An alternative approach that would be appropriate for immunization of reservoir hosts is to present LigA7’-13 as an oral vaccine. We have shown that hamsters could be moderately protected against intradermal challenge by oral immunization with E. coli expressing a lipidated form of LigA7’-13 (112). Protection from intraperitoneal challenge did not reach statistical significance by Fisher’s Exact test (Table 1). The antigen was expressed from a plasmid encoding the OspA signal peptide fused to LigA7’-13. Triacylated lipopeptides stimulate signaling through TLR1/TLR2 heterodimers (140), and the lipid moiety influences the appearance of specific IgG subtypes in mice orally immunized with Lactobacillus plantarum expressing N-terminal triacylated OspA (141). L. plantarum is being explored as a vehicle to orally deliver leptospiral immunogens (142) in part because of its ability to stimulate innate immune memory via macrophages (143).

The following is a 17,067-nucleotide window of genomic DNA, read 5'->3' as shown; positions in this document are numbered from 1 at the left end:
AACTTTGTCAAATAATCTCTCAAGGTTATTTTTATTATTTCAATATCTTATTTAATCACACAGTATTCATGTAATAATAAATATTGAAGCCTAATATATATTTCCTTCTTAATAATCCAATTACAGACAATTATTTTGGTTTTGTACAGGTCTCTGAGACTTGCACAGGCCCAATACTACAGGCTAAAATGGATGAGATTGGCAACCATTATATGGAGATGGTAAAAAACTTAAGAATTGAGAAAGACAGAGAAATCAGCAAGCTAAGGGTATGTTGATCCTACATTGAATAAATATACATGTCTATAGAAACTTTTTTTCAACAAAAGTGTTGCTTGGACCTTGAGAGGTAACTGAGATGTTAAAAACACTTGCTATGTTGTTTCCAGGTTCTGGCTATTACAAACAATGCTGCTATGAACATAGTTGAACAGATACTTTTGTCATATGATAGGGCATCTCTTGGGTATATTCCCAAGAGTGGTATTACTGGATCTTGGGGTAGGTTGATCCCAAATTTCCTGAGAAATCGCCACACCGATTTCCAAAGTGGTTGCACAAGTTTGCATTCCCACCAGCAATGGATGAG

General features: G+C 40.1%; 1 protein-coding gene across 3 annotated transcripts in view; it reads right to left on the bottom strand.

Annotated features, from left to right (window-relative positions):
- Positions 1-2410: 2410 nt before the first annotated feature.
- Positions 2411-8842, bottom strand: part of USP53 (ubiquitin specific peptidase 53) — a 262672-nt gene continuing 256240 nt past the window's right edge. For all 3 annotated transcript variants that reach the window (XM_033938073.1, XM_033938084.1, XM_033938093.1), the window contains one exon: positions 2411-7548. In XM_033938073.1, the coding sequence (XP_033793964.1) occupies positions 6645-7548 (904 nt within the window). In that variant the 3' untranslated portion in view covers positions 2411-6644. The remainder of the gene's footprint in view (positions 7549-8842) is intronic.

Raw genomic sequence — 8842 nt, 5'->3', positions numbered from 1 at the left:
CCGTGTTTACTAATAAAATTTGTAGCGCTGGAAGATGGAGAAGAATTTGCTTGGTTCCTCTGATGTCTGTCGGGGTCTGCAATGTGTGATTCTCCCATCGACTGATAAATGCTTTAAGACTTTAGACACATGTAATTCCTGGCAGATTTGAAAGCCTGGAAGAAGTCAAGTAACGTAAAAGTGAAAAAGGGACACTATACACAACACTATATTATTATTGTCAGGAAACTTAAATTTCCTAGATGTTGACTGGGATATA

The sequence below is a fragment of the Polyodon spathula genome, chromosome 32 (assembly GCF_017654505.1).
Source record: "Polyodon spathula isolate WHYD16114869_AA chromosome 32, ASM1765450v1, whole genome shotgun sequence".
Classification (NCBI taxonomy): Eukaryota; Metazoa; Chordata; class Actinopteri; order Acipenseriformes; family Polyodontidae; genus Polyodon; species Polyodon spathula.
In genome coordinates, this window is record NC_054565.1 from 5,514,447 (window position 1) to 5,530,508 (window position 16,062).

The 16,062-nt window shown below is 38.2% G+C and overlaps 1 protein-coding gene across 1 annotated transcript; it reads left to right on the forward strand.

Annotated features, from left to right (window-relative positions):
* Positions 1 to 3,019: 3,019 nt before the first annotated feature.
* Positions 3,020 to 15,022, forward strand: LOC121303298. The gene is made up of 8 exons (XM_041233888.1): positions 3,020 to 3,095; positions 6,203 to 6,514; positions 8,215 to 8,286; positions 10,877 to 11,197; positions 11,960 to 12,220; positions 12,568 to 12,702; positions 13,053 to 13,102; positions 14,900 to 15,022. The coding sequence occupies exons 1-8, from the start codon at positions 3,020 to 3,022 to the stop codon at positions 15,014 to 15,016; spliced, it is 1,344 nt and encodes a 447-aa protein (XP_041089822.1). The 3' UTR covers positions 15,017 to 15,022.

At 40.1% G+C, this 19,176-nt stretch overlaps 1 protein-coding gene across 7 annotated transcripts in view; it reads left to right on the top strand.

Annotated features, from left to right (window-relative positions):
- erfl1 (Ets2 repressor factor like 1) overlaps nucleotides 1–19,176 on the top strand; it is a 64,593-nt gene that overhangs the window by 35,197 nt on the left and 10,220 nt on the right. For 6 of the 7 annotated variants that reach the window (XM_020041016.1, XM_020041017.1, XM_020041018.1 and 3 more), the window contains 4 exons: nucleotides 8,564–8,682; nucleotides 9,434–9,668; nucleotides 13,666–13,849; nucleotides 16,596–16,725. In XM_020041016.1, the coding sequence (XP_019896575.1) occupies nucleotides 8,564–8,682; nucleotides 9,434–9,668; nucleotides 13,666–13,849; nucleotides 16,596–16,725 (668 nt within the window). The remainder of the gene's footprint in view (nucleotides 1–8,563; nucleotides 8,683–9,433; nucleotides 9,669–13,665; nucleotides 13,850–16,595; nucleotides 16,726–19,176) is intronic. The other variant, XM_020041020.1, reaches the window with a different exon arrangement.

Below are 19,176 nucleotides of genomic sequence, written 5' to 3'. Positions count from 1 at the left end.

Considerable effort has been devoted to development of a LigB vaccine because ligB is found in, if not expressed by, more pathogenic Leptospira species than ligA (34). Neither LigB7’-12 as a recombinant protein with Freund’s or aluminum hydroxide adjuvant nor DNA with aluminum hydroxide was protective (104, 107, 111). In addition, DNA encoding the C-terminal extension of LigB was not protective (111) (Table 1). Immunization with the early Ig-like domains of LigB shared with LigA as recombinant protein has conferred varying degrees of protection. As shown in Table 1, some studies have reported largely negative results (104, 108, 118), another moderate success (107), and a more recent study nearly complete protection (117). The success of the latter study may be accounted for by the use of an intramuscular route of immunization instead of the subcutaneous route used for the other studies (Table 1). However, it should be noted that in a separate study, hamsters immunized with LigB0-7' protein via the intramuscular route were not protected from heterologous challenge (115) (Table 1).